DEP to begin mosquito spraying in Crawford County

Posted on October 5, 2013 – 12:55 pm

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MEADVILLE — The Department of Environmental Protection will apply treatments on Thursday, July 18, in Cochranton and Cambridge Springs boroughs, Cambridge and Vernon townships, and Meadville City, Crawford County to control adult mosquito populations. Weather conditions and other unexpected events could delay or cancel this spray operation.

The treatments will be administered by truck and ATV-mounted equipment to spray open spaces in residential and recreational areas. The equipment dispenses Biomist 3+15 at a rate of 0.75 ounces per acre.

High levels of nuisance mosquitoes have been detected in the affected area. This type of mosquito does not typically carry West Nile virus.

Certain mosquito species carry the West Nile virus, which can cause humans to contract West Nile encephalitis, an infection that can result in an inflammation of the brain. According to the Centers for Disease Control and Prevention, all residents in areas where virus activity has been identified are at risk of contracting West Nile encephalitis.

Mosquito samples in four counties have been identified with the West Nile virus so far this year.

Individuals can take a number of precautionary measures around their homes to help eliminate mosquito-breeding areas, including:

Dispose of cans, buckets, plastic containers, ceramic pots or similar containers that hold water.

Properly dispose of discarded tires that can collect water. Stagnant water is where most mosquitoes breed.

Drill holes in the bottom of outdoor recycling containers.

Have clogged roof gutters cleaned every year, particularly if the leaves from surrounding trees have a tendency to plug drains.

Turn over plastic wading pools when not in use.

Turn over wheelbarrows and don’t let water stagnate in birdbaths.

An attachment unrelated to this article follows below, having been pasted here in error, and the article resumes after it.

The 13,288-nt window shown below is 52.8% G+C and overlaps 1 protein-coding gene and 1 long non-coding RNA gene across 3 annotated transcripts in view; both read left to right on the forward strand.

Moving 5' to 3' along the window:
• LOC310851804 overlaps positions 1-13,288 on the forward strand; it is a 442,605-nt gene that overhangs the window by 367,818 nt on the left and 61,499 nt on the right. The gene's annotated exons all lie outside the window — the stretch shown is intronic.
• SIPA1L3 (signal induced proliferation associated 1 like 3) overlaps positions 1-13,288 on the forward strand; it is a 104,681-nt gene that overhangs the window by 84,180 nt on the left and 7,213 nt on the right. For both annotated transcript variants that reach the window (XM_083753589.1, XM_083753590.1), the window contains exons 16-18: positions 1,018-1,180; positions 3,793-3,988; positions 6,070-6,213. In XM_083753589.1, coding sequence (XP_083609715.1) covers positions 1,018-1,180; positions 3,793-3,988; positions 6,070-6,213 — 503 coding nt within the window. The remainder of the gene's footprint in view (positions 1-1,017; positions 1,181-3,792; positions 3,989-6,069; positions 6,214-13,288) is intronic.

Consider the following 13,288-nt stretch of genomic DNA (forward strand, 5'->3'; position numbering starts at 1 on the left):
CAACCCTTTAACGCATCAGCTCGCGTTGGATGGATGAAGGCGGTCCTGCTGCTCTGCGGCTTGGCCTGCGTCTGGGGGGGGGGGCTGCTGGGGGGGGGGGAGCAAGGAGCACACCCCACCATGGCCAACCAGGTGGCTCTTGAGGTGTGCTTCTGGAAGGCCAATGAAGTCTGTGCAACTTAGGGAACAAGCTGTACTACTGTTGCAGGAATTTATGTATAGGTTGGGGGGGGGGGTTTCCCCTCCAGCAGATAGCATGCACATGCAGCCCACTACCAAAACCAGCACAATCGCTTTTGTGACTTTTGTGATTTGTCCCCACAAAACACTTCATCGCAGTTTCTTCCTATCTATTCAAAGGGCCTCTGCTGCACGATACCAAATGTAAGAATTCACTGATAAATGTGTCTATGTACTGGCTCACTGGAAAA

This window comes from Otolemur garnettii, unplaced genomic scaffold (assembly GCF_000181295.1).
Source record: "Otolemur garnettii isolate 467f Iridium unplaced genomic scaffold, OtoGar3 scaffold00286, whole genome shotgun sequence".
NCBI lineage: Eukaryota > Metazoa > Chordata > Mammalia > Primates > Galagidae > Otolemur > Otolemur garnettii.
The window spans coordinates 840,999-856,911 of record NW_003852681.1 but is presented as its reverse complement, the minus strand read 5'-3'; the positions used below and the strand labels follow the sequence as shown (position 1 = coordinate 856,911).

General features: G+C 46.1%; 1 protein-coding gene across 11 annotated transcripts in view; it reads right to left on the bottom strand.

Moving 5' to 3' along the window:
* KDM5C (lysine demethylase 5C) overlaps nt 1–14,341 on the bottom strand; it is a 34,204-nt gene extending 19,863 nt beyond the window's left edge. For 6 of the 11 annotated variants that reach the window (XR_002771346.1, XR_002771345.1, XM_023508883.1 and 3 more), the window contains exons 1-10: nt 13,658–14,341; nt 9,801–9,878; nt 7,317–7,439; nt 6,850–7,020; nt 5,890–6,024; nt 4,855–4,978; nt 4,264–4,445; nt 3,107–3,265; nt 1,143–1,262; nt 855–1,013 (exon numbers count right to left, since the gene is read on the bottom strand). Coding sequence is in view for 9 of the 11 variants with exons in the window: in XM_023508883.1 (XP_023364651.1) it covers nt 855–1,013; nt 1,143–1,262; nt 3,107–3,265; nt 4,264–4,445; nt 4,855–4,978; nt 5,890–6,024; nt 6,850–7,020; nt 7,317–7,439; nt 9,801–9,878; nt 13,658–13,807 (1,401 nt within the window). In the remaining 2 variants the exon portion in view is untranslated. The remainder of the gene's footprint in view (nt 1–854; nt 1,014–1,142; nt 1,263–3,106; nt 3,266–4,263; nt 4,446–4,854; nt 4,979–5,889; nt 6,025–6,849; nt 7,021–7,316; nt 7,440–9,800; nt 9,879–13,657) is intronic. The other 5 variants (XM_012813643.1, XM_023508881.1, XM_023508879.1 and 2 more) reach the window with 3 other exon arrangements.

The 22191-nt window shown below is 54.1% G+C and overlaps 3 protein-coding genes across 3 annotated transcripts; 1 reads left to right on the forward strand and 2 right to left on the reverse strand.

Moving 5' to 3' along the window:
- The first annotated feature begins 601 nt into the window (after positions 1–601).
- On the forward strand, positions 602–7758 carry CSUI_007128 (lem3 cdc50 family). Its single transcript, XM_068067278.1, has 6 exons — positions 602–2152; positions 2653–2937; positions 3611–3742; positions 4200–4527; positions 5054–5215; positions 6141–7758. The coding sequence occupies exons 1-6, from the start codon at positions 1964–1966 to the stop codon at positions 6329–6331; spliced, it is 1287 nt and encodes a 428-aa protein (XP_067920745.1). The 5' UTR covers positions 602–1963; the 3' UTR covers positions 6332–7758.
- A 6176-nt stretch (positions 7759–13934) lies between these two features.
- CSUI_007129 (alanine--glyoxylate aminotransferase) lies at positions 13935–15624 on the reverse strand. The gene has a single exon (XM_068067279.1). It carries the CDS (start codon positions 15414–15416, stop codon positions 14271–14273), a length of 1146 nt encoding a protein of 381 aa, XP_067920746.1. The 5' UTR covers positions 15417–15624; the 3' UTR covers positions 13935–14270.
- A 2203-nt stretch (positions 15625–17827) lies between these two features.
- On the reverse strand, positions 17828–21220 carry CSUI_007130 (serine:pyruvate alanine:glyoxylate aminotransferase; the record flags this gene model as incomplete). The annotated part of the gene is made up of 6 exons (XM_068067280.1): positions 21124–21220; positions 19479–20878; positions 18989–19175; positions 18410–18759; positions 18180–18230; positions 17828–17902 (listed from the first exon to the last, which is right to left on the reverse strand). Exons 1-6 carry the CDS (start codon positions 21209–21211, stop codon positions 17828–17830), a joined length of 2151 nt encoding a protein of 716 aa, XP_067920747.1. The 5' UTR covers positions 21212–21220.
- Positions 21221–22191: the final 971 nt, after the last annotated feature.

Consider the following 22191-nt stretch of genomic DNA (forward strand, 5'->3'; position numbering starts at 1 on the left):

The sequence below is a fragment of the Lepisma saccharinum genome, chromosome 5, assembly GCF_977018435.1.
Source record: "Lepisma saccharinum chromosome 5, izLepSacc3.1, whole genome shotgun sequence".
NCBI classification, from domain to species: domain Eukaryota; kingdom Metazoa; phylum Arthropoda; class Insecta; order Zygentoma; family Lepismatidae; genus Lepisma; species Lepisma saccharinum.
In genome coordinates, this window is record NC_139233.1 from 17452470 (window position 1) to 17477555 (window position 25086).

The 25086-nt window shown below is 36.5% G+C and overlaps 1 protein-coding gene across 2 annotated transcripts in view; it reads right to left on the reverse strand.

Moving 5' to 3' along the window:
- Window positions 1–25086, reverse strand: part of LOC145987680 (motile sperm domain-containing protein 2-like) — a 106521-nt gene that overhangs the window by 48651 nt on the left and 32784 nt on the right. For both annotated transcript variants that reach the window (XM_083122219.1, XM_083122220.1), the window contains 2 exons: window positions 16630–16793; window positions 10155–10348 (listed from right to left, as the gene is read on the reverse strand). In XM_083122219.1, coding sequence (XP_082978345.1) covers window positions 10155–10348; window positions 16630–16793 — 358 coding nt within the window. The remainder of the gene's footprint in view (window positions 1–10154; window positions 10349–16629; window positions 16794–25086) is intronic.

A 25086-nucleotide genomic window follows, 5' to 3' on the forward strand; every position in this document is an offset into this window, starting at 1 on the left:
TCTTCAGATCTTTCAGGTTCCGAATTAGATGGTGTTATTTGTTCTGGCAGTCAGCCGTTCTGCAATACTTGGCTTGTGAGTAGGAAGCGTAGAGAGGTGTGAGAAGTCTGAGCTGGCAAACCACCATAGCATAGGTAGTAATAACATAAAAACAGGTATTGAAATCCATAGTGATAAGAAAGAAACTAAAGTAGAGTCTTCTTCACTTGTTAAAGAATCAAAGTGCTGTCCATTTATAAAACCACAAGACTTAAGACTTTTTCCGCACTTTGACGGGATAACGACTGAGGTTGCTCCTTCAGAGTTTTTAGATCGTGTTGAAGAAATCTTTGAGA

Aerate ornamental pools or stock them with fish.

Clean and chlorinate swimming pools not in use and remove any water that may collect on pool covers.

If a resident has stagnant pools of water on their property, they can buy BTI products at lawn and garden, outdoor supply, home improvement and other stores. This naturally occurring bacterium kills mosquito larva but is safe for people, pets, aquatic life and plants.

Additionally, these simple precautions can prevent mosquito bites, particularly for people who are most at risk:

Make sure screens fit tightly over doors and windows to keep mosquitoes out of homes.

Consider wearing long-sleeved shirts, long pants and socks when outdoors, particularly when mosquitoes are most active at dawn and dusk, or in areas known for having large numbers of mosquitoes.

Source: www.palive365.com

Mike Holt's vid, GFCI, PPL P-trap

2013-04-07 02:20:21 by OffTheTopOfMyHead

So in the video where Mike Holt is explaining stray voltage on the neutral and continuing along down onto everything it's bonded to, they show a hair blow-dryer in a sink (1:09:00 for a couple minutes) that has a fully functioning GFCI as part of it's plug, and the blow-dryer is fully in the sink water with the fan blowing bubbles, running quite normally.
The GFCI didn't trip, and in this case there it wouldn't. Because the sink is fiberglass, and the faucet is not running so there is no electrical connection back up the water path, and although the drain stopper is shiny and even likely fully conductive, the drain pipe would be plastic - polypropylene (PPL), (or maybe ABS)

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